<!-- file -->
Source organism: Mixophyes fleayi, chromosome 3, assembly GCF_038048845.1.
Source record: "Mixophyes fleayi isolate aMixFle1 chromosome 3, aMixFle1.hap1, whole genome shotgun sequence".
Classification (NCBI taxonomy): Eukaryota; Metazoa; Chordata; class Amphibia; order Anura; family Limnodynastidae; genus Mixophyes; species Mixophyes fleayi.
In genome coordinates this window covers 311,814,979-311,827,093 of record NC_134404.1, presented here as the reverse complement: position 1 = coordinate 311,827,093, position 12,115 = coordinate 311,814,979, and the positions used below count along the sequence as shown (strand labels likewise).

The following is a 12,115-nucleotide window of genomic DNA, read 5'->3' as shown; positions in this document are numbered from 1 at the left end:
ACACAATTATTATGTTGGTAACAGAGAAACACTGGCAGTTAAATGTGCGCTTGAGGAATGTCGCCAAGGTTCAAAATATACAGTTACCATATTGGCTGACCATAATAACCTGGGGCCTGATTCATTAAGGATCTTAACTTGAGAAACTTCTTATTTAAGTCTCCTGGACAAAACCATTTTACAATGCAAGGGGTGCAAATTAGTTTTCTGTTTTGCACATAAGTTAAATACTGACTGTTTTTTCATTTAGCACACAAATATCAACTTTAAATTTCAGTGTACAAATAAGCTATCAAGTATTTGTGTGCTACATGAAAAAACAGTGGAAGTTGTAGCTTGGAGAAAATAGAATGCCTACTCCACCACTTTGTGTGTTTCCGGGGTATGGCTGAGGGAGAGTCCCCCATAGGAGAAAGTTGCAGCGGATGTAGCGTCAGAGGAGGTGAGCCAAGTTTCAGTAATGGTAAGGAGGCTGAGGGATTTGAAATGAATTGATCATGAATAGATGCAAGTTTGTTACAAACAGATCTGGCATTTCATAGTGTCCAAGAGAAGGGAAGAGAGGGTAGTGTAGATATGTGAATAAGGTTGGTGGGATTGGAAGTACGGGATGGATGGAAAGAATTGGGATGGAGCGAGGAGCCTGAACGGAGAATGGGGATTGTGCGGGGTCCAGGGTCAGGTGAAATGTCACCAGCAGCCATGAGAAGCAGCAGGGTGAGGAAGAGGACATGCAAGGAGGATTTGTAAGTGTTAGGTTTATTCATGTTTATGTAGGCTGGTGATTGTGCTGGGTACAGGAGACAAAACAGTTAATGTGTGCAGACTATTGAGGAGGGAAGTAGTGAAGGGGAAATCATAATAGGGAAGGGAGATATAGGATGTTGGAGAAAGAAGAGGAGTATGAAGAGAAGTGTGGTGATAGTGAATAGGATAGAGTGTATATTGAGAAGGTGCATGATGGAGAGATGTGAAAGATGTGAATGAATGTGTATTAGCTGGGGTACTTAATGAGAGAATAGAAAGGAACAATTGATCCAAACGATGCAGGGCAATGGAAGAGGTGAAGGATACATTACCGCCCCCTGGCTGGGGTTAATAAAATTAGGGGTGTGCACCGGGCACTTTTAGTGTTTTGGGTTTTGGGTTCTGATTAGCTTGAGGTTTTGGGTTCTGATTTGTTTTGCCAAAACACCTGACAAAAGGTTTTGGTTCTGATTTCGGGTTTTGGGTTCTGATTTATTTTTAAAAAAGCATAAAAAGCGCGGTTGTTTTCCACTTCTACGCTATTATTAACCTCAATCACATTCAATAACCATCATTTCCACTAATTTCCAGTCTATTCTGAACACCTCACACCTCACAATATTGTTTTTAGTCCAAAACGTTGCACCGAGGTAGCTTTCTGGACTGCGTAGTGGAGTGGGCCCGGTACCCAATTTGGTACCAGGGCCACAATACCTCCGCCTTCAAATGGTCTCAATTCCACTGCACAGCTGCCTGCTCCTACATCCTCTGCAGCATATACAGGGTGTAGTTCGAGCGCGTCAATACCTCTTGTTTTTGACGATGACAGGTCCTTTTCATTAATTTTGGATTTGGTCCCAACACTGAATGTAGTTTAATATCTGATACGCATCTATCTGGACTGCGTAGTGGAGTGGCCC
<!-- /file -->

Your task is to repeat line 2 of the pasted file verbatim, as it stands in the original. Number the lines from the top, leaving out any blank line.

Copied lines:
Source record: "Mixophyes fleayi isolate aMixFle1 chromosome 3, aMixFle1.hap1, whole genome shotgun sequence".